[LONDON] Bank of England Deputy Governor Minouche Shafik said she expected the central bank would need to pump more stimulus into Britain's economy "at some point" as it adjusts to the shock of the vote to leave the European Union.
"There is no doubt in my mind that the UK is experiencing a sizeable economic shock in the wake of the referendum," Ms Shafik said in a speech she was due to make on Wednesday.
The BoE has previously signalled that it was likely to cut interest rates later this year although there have been signs that the British economy did not suffer as big a hit from the Brexit vote as the central bank had expected.
Ms Shafik noted the possibility of reduced access for British companies to markets in the EU and said the uncertainty about the outcome of the "protracted process of withdrawing" from the bloc was weighing on prospects for business investment."
The fall in the value of sterling since the referendum on June 23 was helping the economy which was flexible enough to cope with the change. But the process of adjustment would be painful, she said.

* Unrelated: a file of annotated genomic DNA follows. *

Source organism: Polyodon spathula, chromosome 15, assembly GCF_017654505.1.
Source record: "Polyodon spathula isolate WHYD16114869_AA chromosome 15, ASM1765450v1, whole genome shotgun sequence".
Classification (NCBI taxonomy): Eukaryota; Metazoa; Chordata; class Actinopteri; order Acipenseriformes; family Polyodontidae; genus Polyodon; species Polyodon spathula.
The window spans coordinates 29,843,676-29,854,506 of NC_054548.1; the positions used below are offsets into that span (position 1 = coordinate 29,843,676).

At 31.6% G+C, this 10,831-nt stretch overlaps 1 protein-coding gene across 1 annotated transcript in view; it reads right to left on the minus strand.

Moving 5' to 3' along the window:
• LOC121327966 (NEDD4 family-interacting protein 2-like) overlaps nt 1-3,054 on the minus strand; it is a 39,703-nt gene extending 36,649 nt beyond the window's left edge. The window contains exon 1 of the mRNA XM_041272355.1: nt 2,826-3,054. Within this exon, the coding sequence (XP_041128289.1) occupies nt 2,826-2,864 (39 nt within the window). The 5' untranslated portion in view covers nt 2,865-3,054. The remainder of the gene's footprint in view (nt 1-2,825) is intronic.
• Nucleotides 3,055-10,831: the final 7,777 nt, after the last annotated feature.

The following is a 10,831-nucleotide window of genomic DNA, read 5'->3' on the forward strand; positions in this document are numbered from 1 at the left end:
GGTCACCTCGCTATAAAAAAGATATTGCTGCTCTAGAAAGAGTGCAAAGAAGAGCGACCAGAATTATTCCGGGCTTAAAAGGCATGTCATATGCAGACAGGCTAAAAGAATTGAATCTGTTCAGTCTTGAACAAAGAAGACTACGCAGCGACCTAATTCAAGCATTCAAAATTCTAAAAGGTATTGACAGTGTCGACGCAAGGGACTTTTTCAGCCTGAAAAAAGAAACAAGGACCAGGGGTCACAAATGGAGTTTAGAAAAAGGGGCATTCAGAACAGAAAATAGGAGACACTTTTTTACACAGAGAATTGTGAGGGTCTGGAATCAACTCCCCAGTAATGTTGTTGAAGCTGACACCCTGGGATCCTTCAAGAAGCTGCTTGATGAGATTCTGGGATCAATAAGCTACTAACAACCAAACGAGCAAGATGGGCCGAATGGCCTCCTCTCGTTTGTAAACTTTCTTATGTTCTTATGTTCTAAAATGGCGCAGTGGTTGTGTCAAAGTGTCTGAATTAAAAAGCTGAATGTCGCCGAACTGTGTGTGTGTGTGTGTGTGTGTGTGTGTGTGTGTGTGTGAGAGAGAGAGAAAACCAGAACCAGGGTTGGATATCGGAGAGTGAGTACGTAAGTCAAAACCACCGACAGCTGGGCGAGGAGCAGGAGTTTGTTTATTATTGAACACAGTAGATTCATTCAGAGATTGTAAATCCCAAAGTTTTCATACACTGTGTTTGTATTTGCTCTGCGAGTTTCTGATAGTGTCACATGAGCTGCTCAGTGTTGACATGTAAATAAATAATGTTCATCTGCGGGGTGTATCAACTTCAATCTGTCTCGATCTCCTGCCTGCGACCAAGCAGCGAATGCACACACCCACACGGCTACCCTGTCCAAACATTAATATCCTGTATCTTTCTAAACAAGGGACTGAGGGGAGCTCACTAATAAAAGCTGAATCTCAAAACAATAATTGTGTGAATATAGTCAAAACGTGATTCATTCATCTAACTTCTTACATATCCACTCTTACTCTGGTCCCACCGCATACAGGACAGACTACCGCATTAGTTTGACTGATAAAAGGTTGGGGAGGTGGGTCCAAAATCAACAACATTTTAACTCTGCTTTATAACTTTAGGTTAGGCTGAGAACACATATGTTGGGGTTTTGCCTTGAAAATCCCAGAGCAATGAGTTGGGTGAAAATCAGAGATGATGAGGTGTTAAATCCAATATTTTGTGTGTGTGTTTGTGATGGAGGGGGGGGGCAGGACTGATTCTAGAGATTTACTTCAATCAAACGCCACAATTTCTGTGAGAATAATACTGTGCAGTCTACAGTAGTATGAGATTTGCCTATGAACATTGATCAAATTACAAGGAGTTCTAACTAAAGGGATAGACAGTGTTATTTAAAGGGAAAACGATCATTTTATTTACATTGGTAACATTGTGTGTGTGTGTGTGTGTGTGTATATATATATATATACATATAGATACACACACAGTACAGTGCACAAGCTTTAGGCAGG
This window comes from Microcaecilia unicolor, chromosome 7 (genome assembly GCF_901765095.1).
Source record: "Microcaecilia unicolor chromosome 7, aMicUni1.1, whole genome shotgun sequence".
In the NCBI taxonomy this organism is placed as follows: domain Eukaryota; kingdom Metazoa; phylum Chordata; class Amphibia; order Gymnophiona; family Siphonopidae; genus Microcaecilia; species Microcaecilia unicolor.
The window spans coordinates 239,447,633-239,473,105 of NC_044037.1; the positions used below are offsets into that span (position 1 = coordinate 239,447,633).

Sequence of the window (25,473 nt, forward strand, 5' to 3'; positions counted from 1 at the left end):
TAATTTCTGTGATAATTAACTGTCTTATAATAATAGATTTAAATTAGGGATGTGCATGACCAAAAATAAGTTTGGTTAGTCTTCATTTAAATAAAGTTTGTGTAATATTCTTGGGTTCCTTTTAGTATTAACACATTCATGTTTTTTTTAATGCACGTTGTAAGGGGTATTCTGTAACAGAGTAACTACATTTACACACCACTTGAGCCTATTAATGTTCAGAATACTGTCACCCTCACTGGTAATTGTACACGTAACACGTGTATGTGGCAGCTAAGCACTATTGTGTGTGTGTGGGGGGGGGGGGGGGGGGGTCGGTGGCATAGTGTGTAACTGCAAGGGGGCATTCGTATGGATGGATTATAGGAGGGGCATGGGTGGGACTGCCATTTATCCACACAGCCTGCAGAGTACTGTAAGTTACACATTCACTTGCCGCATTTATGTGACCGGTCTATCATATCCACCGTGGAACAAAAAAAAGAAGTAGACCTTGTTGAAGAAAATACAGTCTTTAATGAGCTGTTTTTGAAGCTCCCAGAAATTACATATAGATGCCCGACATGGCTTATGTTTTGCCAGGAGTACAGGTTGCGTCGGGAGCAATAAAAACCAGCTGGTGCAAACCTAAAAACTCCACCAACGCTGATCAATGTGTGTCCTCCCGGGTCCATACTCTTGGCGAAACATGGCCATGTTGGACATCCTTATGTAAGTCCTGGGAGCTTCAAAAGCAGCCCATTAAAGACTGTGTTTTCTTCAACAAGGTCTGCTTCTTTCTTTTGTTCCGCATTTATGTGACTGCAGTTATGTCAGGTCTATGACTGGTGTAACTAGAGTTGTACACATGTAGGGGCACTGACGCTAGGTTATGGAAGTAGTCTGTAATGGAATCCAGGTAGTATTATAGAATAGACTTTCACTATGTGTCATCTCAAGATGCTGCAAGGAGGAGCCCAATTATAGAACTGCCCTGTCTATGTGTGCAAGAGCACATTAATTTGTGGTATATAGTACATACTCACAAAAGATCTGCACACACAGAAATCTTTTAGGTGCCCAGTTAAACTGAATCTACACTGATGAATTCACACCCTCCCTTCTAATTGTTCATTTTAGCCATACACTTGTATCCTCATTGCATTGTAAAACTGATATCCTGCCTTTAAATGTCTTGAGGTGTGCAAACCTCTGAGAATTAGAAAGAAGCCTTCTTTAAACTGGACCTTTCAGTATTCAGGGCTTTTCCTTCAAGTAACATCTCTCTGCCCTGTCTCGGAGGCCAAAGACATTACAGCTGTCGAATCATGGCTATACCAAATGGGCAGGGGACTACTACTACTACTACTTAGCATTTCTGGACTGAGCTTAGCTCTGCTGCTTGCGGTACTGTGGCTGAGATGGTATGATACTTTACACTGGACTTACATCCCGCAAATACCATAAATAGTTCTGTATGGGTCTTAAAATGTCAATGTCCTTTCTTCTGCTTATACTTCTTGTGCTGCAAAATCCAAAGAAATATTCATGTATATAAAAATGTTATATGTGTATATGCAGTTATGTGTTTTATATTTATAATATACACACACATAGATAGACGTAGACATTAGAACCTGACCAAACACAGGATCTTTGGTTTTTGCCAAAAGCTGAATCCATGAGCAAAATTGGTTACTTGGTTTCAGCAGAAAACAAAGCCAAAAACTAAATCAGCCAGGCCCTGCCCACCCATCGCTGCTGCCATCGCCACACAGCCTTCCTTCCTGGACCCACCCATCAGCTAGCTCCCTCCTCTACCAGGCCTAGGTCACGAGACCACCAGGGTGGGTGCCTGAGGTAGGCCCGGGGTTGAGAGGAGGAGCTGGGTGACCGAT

"That's where monetary policy can help, and it seems likely to me that further monetary stimulus will be required at some point in order to help ensure that a slowdown in economic activity doesn't turn into something more pernicious," she said.
"However, the likely timing of that stimulus will depend on the continued evolution of the data over the coming weeks and months," Ms Shafik said.
"Thus far, the welcome improvement in the forward-looking indicators suggests that the slowdown may not be as sharp or as sudden as we might have feared."
She said the BoE would "learn a lot" from official data for the post-referendum period, "and that will allow us to navigate by looking out the window as well as down at our radar."
The BoE cut interest rates to a record low of 0.25 per cent and announced a range of other stimulus measures in early August. It said then that most policymakers expected to cut interest rates again before the end of the year, if the economy performed as they expected.
Since then, signs have grown that economy has not slowed as sharply as the BoE predicted in August but it signalled earlier this month that it was still likely to cut rates, possibly at its next meeting in November.
Ms Shafik said a balance was needed between monetary and fiscal policy as well as structural reforms.
British finance minister Philip Hammond is due to announce his budget plans in November and has suggested he will approve a modest increase in public spending to help the economy as it adjusts to the Brexit vote.